The first thing you’d miss is being able to laugh without worrying about showing your teeth, next you’d discover that you have a weird whistling lisp and your speech sounds horrible. To top it all off your face shape would change completely as your cheeks slump inwards and your lips get slack without those lovely teeth you used to have to give you a pretty profile. That’s just for starters; ever thought what it might be like not being able to eat all your favourite foods and how without teeth you can’t chew properly and what that might mean the next time you’re visiting a restroom?
Life without teeth is pretty grim when you get down to it. So, what has this to do with seeing a dentist regularly?
Many of the things that can go wrong with your teeth, that might mean you need to have expensive dental work or lose teeth altogether, are difficult to detect just looking in the mirror while you’re brushing your teeth each day.
Somethings that can go wrong are even difficult for a dentist (who is trained and an expert in teeth) to diagnose without seeing you regularly.
A List of a Few Reasons Why Your Dentist Wants to See You Regularly
1. To check that you are flossing and brushing your teeth properly.
Most things that can go wrong with your teeth are avoidable if you do these two simple things correctly as often as recommended by your dentist for you.
2. To keep track of suspicious-looking conditions.
The condition may be nothing or something very nasty if left untreated, either way, your dentist wants you to know early if there is a problem so you have lots of treatment options to choose from.
3. To ensure hormonal changes that can weaken your teeth are being monitored and tracked.
Changes in the health of your mouth due to hormonal issues can be very fast, so your dentist wants to be on top of your situation before anything terrible happens and you start losing teeth.
4. To monitor the damage you’re doing by grinding your teeth due to stress and anxiety.
Stressful lifestyles do lots of damage to your teeth; so your dentist wants to check that the damage you’re doing is managed and minimised.
5. To keep an eye on older dental work and monitor it for signs of failure.
At some point some of the dental work you’ve had done in the past may need to be restored or replaced; your dentist wants you to have lots of early warning if that’s going to happen to you.
6. To look for unexpected signs of damage to your teeth.
Taking up a new activity which increases your consumption of sugary sports drinks or recovery gels, or other types of lifestyle changes, can create unexpected dental problems that your dentist would want you to know about and have fixed quickly to minimise the extent of the damage.
7. To give you confidence that everything is alright with your teeth.
Anyone with teeth sensitivity or sore gums who knows that these conditions can mask the discomfort from other more serious problems understands how comforting it is to have your dentist tell you that everything is still looking good.
Many patients are reluctant to have Xrays because of the risks associated with radiation exposure; it’s also the reason why many dentists only choose to get x-rays when absolutely essential in your diagnosis or treatment.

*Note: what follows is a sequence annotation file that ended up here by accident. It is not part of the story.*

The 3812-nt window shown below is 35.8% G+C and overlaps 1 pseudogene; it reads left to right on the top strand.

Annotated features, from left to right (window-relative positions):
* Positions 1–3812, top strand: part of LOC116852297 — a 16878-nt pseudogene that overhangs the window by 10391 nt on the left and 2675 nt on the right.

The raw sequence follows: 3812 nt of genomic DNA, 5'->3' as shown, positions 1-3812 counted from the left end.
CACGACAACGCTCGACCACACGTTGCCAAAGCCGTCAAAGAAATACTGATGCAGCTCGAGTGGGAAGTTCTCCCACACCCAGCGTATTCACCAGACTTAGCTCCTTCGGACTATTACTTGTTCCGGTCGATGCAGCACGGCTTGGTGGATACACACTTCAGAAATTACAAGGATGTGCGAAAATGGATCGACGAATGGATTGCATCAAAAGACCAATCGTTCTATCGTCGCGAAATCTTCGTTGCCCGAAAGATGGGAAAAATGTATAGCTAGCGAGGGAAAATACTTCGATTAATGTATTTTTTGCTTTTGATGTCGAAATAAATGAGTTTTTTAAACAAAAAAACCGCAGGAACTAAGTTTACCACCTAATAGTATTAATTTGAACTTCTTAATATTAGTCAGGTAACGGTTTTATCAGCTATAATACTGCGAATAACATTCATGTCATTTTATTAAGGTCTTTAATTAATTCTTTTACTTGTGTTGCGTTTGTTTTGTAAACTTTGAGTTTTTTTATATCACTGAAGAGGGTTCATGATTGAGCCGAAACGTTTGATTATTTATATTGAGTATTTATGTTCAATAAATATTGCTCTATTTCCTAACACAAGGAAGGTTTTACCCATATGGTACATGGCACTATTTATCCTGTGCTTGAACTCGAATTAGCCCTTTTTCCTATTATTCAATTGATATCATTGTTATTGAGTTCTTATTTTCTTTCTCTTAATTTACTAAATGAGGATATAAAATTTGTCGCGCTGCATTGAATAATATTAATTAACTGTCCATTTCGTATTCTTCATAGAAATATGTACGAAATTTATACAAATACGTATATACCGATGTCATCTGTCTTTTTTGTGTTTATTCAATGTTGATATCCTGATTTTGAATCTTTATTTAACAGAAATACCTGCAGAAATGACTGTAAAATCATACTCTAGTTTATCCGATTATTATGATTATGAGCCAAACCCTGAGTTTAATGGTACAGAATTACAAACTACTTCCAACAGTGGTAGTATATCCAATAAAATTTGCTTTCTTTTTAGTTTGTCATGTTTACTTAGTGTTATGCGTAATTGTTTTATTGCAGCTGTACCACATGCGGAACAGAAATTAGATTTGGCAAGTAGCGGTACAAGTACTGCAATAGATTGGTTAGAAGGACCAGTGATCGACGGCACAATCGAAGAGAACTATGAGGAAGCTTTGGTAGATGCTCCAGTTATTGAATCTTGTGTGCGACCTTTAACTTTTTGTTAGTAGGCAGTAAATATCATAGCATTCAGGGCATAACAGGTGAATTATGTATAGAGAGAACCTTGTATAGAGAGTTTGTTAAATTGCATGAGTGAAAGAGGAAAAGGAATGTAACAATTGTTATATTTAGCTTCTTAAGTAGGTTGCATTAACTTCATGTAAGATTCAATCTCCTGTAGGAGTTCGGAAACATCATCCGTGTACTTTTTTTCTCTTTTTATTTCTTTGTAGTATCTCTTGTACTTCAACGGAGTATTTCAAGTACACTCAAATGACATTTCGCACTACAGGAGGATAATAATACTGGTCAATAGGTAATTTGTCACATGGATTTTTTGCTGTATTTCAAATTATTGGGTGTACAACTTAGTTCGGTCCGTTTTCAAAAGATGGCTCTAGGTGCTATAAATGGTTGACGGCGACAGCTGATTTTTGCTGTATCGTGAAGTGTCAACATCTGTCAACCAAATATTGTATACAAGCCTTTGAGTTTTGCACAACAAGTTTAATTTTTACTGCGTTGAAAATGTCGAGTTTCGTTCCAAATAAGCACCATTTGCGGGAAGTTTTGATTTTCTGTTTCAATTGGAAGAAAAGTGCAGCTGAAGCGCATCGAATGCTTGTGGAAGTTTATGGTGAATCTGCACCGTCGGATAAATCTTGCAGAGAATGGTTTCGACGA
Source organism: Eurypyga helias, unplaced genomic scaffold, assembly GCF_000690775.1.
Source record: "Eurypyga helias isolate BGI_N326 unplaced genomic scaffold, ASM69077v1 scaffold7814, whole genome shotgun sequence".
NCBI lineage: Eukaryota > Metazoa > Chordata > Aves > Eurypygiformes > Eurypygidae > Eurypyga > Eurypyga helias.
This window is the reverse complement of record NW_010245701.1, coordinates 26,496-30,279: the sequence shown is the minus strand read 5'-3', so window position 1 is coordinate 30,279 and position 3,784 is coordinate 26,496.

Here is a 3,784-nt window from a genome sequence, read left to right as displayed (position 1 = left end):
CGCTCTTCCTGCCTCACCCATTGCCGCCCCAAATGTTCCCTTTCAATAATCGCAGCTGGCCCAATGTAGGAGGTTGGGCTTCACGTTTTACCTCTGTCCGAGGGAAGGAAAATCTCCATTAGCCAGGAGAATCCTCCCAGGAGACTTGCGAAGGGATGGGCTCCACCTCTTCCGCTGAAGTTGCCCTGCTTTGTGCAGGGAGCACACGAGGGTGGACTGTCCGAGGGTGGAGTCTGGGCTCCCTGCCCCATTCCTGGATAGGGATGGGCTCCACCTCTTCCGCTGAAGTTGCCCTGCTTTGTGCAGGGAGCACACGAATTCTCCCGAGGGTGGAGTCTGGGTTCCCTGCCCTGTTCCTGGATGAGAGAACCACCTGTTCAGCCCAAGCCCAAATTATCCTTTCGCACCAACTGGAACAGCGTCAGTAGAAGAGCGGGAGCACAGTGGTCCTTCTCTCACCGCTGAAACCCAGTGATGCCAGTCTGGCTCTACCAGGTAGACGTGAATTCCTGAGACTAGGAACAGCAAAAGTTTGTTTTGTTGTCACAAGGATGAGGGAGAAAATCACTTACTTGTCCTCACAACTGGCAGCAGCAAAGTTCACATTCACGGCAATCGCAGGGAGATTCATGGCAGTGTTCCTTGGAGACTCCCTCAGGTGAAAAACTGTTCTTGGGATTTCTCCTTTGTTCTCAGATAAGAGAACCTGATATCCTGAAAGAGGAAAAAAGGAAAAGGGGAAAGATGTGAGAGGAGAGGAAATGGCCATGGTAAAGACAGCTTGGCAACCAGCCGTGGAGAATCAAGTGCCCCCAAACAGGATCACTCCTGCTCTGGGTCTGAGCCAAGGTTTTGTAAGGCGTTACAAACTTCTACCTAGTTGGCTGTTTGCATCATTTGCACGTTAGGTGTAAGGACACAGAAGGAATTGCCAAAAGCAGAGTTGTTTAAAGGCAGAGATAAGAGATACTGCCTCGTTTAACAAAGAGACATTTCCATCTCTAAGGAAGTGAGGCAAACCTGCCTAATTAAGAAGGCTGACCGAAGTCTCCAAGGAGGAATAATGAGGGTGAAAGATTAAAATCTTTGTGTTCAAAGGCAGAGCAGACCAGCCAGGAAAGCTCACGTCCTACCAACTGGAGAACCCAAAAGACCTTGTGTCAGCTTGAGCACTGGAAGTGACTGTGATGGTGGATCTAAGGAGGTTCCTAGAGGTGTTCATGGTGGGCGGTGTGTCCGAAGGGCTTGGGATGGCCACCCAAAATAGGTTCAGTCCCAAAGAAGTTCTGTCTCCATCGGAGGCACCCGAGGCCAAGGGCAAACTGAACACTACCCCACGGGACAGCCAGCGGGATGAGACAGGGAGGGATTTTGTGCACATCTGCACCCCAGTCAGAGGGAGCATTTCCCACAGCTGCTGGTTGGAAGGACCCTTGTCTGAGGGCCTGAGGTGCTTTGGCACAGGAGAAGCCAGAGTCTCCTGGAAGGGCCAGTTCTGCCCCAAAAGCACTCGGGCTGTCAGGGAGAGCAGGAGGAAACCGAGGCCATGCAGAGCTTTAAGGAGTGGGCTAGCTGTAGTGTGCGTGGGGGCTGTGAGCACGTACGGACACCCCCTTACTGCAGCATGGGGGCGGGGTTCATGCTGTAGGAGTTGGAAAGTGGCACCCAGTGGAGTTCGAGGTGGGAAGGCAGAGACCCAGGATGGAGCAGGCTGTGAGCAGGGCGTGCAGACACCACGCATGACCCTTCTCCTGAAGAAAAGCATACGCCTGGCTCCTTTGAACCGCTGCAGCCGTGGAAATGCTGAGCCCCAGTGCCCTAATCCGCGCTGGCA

X-rays provide your dentist with additional important information about the condition of your teeth and will reveal any hidden decay, problems with the roots of your teeth or issues with your jaw and your facial bones. Things that they can’t get to view any other way without serious undertakings that are very costly to you.
If you are in doubt about the need for x-rays, ask your dentist to explain why they want or need them. You may also want to ask if there is any other alternative to having x-rays; that way you can make a fully informed decision.
How Do X-Ray Machines Work?
X-rays are like visible light rays and will cast a shadow when they are blocked by a solid object, but because x-rays are stronger than visible light rays they can pass deeper and through objects.
When an x-ray is taken of a human body, the rays are blocked or absorbed differently by the different parts of our anatomy. Things like metal implants will appear bright white on an x-ray because they absorb a high percentage of the x-ray. While your bones appear light grey because the rays can pass through more easily and your muscles show up as darker grey because even more of the ray passes straight through. Areas of your body with air are black because the rays pass through without being blocked.
Just like when you flick the switch to turn on a light in a dark room so you can see, the rays from an x-ray machine are only on when the person taking your x-ray switches the machine on. That means once the x-ray machine is turned off there are no more x-rays or radiation coming from the machine.
Is it Safe to Get an X-Ray While I’m Pregnant?
The precautions taken by your dentist by placing a lead apron over your body plus the protection of your body mean that your baby is well protected in the womb. The risks are lowered further with dental x-rays because of the very focused way in which the x-ray machine used by dentists emits it’s beam – in a directly focused small area of your jaw.
While the risk is considered negligible, there is a natural reluctance with most health care practitioners, particularly dentists, to x-ray pregnant women. It would usually only be considered in the case of an emergency when the advantage to the mother’s health is outweighed by any potential risk to your baby.